Lowe’s Home Centers, Inc. v. Middleton, No. 2014-CA-001136-WC (Ky.App. 2015):  The Fawbush rule is not applicable to circumstances where a claimant returns, post-injury, to exactly the same pre-injury employment and admittedly maintains the capacity to perform it on the date of her award; it is only applicable where a claimant proves he or she no longer has the capacity to work the same type of pre-injury employment, and has either returned to some accommodated form of prior employment or to a different form of employment.

Middleton was injured during the course and scope of her employment with Lowe’s.  The parties agreed that due to her anterior cervical discectomy and fusion, she incurred an impairment rating of 27%, but the parties differed over application of the multipliers under KRS 342.730(1)(c)1 and (1)(c)2.  Middleton returned to work at her same pre-injury job, earning a higher wage than she did pre-injury.  Nonetheless, the ALJ awarded benefits based on the triple multiplier of KRS 342.730(1)(c)1 presumably based on plaintiff’s assumption she might someday require accommodations and might someday require a prescription for pain relief.  The Court determined the record was void of any restrictions on her activities other than a recommendation that she avoid certain activities.  Every physician had released her to resume her pre-injury employment, and Middleton returned to that same pre-injury work.  Because of this, KRS 342.730(1)(c)1 did not apply and, thus, a Fawbush analysis was not appropriate since the Fawbush rule requires that both KRS 342.730(1)(c)1 and (c)2 must apply.  As such, the Court concluded the evidence merely supported reopening, “per KRS 342.730(1)(c)4, for an application of the KRS 342.730(1)(c)2 two-times multiplier to any benefit period during which Middleton’s employment ceases in the future for a reason relating to her injury.”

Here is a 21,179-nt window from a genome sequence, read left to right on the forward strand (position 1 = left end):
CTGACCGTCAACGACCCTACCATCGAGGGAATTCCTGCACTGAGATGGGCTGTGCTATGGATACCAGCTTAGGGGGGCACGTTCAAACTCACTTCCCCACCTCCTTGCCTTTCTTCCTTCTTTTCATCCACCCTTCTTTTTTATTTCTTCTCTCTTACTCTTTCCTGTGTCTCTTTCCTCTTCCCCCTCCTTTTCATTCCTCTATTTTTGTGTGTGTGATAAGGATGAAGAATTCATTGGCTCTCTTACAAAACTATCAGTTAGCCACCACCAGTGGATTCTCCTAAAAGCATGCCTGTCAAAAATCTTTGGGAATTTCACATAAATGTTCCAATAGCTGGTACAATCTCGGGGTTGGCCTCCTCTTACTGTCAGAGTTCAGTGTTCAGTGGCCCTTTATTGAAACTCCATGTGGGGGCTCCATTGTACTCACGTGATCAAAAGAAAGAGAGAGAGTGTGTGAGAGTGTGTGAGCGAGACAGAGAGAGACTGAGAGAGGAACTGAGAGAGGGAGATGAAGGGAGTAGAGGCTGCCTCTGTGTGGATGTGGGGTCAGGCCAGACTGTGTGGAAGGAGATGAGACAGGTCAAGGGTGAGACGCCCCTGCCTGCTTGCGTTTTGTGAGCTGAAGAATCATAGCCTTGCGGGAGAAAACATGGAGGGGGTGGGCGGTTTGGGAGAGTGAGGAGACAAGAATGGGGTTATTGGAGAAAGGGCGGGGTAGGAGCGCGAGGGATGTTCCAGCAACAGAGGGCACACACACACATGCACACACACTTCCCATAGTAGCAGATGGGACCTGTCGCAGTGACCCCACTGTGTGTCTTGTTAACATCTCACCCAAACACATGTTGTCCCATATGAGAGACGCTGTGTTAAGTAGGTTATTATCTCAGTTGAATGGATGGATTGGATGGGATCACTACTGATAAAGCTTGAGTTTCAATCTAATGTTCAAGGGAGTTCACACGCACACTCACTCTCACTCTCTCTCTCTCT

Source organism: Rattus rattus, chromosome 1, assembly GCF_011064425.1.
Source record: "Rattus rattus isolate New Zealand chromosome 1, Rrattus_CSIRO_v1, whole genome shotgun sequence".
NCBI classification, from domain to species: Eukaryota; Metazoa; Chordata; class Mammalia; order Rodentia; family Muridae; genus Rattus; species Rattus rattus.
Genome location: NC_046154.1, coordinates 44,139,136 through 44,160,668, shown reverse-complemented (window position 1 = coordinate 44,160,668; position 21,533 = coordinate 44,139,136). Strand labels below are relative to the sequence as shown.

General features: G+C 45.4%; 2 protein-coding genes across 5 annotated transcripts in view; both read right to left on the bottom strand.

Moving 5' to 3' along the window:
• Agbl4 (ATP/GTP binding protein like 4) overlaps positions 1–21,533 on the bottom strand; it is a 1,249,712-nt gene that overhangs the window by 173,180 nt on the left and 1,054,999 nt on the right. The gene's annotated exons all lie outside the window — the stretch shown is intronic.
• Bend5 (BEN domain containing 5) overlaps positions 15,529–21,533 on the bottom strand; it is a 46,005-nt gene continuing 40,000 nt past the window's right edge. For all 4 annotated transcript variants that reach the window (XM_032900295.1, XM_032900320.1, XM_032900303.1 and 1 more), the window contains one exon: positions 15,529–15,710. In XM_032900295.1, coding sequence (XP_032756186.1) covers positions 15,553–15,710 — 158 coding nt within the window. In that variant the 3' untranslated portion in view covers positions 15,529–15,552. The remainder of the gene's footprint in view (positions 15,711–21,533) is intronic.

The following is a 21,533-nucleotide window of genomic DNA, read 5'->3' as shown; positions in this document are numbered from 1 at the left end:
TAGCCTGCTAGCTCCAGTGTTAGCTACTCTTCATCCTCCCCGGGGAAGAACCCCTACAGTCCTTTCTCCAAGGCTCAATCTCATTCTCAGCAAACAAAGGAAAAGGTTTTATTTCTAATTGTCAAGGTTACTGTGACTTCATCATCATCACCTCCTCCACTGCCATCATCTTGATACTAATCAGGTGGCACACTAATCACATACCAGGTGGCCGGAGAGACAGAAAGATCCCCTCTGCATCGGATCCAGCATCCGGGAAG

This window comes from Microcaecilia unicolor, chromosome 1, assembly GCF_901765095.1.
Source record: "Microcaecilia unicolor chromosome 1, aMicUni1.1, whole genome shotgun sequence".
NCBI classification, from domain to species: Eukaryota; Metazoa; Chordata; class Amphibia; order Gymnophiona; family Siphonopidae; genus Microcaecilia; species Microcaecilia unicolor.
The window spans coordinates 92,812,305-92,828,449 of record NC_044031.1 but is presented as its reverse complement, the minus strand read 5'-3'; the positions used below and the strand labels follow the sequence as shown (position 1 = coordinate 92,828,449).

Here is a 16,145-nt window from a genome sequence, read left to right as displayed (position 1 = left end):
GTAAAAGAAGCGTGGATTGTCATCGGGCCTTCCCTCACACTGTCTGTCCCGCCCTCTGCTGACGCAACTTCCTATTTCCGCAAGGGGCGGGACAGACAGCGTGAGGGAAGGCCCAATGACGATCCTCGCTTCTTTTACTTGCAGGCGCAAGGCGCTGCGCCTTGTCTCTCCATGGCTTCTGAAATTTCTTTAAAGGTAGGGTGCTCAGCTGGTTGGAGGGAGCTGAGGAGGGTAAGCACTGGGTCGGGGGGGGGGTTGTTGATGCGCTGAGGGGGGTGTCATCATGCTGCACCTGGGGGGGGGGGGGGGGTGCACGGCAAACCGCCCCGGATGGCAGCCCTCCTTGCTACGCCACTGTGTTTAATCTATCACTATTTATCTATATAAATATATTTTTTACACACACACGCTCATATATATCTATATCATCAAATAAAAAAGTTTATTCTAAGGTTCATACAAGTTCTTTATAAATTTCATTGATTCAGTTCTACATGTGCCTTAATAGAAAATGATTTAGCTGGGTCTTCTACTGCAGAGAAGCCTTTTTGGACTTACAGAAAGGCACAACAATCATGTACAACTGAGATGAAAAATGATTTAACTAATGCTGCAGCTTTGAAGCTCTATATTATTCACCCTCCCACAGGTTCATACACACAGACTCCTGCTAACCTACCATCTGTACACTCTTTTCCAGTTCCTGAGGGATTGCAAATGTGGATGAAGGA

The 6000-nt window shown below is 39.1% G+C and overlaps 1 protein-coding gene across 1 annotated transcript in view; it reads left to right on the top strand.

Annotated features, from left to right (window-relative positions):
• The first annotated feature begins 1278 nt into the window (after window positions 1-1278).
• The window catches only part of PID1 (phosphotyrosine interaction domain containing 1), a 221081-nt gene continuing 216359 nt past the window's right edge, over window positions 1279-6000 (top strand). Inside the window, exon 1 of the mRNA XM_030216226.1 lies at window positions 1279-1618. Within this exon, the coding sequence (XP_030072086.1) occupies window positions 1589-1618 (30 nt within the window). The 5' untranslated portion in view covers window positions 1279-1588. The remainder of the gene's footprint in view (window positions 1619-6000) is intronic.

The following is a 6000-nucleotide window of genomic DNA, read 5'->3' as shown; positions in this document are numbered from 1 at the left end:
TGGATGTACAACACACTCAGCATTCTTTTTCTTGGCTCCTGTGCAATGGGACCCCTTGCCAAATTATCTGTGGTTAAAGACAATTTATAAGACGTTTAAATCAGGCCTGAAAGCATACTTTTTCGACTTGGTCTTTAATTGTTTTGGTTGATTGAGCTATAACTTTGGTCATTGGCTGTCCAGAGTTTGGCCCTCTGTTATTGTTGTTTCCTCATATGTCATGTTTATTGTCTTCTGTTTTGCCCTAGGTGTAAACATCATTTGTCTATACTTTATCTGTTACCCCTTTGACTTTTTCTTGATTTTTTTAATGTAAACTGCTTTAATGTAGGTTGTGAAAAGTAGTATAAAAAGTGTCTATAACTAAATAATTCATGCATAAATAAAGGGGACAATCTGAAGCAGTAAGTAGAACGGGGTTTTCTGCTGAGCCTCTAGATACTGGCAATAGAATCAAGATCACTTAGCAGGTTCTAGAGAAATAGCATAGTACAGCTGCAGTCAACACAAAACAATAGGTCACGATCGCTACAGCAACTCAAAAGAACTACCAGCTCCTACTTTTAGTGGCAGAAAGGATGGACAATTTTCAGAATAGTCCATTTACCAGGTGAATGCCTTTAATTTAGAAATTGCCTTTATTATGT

Governor Beshear has reappointed Sherri Keller of Nicholasville, Kentucky to the Workers’ Compensation Nominating Commission (WCNC).  He has also appointed McKinnley Morgan of London to replace Roger Riggs (also of Morgan’s firm) on the WCNC. Both terms will expire December 4, 2018.

Consol of Kentucky, Inc. v. Goodgame, No. 2013-CA-000281-WC (Ky.App. 2014):  For purposes of establishing jurisdiction under KRS 342.670(5)(d) “Principally localized” means the employer must either lease or own a location in the state at which it regularly conducts its business affairs, and the employee must regularly work at or from that location. 

Claimant worked for Consol as a laborer in its underground mines in Kentucky.  In 2009, Consol closed its Kentucky operation and claimant chose to go to work at Consol’s operation in Virginia.  He began working at the new location on August 1, 2009.  Claimant then left his employment with Consol on January 19, 2010.  He claimed his physical ailments (cumulative trauma to his spine and extremities) prevented him from continuing to work.  On January 17, 2012 he filed an application for resolution of injury claim, listing January 19, 2010 as the date of injury.  The ALJ determined Kentucky did not have jurisdiction over claimant’s claim arising in Virginia and also found the statute of limitations for the claim arising from claimant’s employment in Kentucky began to run from his last day of employment in Kentucky, August 1, 2009, and, thus, his claim was barred because he did not file it within two years of that date.  The Workers’ Compensation Board  (WCB) reversed and the Court of Appeals affirmed the WCB.